One senses that the sympathies of a large number of people present lie with the imprisoned man. “The government does not seem convincing in its arguments,” Nathalie Pasternak, President of the Ukrainian community in France, says. “The charges are absurd from the viewpoint of a Westerner,” adds Annick Bilobran, President of the Association of Descendants of Ukrainian Volunteers in the French Foreign Legion. Their takes coincide with the position of Lutsenko’s attorney Ihor Fomin. “The government has not presented any new arguments to the court,” he told The Ukrainian Week. “It is trying to convince the world that it allegedly prevented Lutsenko from committing who-knows-what crimes and that he allegedly put pressure on witnesses. However, they called just one person, former First Deputy Prime Minister [Andriy] Kluiev. But we know that he testified as a witness in the Pechersk District Court and did not complain of any pressure.”

Dunikowski believes that this hearing proved the Ukrainian justice system has two obvious faces. One is that preventive detention is viewed as the best guarantee that the accused will show up in court. The other one is that people who have not been found guilty are systematically put behind bars. “We had this situation in France about 20 years ago,” Dunikowski says. “But limits were placed on preventive arrests under pressure from the attorney lobby and human rights activists. Now judges must prove why they cannot limit themselves on recognisance or with bail. Moreover, there are very clear terms. We can see in the Lutsenko case that he was arrested based on the mere suspicion that he could potentially exert some pressure. The French law uses the term ‘trial of intention’. You cannot detain a person based merely on assumptions.”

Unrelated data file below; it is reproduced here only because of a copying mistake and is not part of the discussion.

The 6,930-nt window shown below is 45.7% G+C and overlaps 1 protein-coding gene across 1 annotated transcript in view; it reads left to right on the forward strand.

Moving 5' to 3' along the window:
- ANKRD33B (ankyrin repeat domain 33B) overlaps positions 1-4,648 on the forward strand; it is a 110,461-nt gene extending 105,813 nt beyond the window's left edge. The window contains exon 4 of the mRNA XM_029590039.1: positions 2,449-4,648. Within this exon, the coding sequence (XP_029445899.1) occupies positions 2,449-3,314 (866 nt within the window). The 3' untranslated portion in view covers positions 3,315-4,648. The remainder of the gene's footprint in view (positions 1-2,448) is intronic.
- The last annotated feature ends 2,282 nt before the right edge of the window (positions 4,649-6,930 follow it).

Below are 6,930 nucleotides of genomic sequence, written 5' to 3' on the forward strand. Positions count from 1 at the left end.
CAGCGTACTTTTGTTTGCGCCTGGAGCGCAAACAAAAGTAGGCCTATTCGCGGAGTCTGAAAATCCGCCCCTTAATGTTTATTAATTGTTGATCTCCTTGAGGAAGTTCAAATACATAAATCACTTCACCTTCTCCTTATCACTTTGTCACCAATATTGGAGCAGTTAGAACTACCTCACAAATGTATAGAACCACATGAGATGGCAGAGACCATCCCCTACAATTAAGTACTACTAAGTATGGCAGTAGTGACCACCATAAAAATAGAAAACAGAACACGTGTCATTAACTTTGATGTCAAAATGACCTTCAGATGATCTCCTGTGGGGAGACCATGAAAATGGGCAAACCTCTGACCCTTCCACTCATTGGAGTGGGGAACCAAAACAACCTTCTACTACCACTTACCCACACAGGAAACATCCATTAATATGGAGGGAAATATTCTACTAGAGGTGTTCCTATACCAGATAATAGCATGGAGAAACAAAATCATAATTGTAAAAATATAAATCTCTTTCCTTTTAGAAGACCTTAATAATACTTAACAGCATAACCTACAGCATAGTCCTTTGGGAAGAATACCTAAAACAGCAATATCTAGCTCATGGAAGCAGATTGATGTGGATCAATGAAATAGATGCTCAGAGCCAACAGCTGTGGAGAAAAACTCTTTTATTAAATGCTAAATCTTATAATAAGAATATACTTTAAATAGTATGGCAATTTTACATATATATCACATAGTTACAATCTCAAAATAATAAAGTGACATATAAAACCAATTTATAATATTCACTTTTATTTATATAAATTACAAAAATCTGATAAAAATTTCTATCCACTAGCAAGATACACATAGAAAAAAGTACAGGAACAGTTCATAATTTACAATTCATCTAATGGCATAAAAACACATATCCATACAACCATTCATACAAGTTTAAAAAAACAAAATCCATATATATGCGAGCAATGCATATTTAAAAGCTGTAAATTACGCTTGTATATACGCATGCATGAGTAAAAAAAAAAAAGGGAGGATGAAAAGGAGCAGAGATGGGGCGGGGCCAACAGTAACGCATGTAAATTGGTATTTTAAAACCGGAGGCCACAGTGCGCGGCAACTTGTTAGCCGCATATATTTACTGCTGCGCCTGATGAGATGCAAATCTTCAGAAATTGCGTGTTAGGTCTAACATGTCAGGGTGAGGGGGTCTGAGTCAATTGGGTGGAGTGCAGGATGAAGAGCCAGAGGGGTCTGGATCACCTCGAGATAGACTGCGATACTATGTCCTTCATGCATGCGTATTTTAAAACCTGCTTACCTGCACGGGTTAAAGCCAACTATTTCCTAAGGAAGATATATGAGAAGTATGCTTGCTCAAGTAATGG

After hearing both sides, the court announced that decision in the Lutsenko vs Ukraine case would be delivered later. Verdicts are often announced several days, weeks or even months later. According to the procedure, after the court has delivered its verdict, the European Court of Human Rights suggests the sides try to reach an agreement. Attorneys believe that if the court finds Lutsenko was detained for almost 18 months unlawfully, it will suggest that the Ukrainian government release him immediately on its own initiative. Moreover, the ex-Minister may claim the right to damages from the state for moral and other injuries.